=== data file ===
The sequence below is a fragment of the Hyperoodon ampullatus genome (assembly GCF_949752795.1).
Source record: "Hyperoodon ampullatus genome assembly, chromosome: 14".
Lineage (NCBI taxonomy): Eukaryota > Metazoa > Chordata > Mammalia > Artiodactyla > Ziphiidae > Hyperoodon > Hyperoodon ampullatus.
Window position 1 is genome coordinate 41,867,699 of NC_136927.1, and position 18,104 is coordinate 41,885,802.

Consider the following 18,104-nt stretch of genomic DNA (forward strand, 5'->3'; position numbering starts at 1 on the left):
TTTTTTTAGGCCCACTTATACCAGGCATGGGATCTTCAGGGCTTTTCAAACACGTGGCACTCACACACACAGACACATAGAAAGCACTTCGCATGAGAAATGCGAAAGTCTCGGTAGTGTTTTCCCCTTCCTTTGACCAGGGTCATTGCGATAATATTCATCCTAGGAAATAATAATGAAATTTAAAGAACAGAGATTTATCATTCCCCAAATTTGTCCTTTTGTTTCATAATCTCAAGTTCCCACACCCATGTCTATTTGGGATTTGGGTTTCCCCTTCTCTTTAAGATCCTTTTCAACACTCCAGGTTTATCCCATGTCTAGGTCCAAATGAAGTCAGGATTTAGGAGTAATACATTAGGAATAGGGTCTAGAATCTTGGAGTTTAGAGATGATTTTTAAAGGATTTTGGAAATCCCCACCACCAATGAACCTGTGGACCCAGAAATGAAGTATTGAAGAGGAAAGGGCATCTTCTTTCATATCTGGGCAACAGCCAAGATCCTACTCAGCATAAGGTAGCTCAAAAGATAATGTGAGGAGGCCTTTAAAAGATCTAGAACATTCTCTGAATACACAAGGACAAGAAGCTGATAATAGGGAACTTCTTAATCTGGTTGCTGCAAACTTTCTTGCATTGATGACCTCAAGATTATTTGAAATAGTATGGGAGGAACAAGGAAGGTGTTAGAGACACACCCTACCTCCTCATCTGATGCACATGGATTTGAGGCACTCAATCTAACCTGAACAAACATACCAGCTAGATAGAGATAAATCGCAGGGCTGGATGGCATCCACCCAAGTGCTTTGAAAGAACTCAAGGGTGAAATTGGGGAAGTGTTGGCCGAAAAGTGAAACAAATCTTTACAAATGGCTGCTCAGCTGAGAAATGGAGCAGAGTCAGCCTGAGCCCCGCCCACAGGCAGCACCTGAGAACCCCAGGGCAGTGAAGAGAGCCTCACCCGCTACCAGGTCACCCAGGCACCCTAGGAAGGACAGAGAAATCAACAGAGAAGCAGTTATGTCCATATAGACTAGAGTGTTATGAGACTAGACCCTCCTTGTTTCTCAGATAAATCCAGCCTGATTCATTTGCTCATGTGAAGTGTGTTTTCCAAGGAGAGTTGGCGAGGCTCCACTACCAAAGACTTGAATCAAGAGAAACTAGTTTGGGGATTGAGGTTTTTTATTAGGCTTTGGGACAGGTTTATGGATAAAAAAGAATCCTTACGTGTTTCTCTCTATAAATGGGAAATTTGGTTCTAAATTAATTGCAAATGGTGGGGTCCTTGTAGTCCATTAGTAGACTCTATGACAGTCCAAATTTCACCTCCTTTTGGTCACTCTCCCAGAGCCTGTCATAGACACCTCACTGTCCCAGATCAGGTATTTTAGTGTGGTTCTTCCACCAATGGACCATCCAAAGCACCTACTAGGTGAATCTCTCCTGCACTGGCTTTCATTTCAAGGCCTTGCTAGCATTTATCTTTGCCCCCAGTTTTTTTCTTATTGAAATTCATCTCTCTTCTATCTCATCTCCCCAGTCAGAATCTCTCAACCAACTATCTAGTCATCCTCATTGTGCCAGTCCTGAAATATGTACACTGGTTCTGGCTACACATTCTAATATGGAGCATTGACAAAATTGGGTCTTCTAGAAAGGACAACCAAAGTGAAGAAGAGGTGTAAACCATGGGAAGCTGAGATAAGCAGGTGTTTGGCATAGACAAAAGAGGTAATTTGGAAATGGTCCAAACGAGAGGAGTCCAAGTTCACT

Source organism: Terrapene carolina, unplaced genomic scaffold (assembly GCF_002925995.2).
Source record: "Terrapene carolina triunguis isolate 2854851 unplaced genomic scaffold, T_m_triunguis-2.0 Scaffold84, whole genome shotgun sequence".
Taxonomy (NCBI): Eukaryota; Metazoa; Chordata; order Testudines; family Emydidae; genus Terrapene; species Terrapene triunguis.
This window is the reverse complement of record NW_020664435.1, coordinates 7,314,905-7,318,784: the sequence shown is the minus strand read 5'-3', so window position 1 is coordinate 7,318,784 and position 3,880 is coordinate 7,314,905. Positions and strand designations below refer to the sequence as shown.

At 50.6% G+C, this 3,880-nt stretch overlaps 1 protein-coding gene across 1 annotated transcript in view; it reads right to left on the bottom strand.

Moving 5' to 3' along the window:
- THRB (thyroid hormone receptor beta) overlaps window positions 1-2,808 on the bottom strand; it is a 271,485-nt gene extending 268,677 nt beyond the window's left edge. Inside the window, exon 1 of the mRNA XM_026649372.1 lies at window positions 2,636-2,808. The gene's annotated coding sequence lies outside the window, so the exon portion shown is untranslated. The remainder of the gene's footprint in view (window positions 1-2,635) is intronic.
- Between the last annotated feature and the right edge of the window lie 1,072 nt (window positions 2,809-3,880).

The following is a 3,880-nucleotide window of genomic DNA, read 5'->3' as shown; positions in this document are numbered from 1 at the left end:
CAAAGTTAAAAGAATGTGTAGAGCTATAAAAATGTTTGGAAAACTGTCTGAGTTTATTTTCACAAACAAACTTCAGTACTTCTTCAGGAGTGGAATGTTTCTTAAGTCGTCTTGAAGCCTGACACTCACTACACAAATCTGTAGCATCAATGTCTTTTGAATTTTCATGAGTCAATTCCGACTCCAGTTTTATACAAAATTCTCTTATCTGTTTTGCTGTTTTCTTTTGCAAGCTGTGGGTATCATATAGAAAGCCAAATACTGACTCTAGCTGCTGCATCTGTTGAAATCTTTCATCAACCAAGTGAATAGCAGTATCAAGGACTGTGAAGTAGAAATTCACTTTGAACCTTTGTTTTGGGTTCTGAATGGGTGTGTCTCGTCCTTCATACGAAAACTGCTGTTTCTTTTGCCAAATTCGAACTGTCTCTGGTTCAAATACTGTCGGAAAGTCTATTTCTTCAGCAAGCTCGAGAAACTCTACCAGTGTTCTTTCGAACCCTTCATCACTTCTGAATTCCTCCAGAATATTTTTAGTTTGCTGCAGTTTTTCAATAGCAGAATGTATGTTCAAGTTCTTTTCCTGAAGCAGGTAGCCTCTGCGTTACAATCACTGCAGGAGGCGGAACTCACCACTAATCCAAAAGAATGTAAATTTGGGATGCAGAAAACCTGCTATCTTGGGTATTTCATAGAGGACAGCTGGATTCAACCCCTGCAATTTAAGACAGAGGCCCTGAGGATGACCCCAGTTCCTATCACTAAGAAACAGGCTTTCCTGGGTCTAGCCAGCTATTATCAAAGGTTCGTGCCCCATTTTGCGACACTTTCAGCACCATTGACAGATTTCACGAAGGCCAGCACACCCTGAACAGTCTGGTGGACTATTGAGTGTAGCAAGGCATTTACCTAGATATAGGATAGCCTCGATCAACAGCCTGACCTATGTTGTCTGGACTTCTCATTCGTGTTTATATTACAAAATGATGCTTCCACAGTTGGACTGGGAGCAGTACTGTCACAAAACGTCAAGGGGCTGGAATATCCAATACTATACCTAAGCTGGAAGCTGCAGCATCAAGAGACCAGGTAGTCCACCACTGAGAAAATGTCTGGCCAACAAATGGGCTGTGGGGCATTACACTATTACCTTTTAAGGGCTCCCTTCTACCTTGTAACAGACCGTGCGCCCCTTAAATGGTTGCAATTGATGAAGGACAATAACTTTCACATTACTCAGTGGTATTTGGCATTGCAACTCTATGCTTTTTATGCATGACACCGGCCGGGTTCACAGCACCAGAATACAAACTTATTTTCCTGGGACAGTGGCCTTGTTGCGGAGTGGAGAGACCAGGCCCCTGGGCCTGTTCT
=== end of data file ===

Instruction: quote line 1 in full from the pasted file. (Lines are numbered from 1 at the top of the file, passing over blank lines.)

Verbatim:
The sequence below is a fragment of the Hyperoodon ampullatus genome (assembly GCF_949752795.1).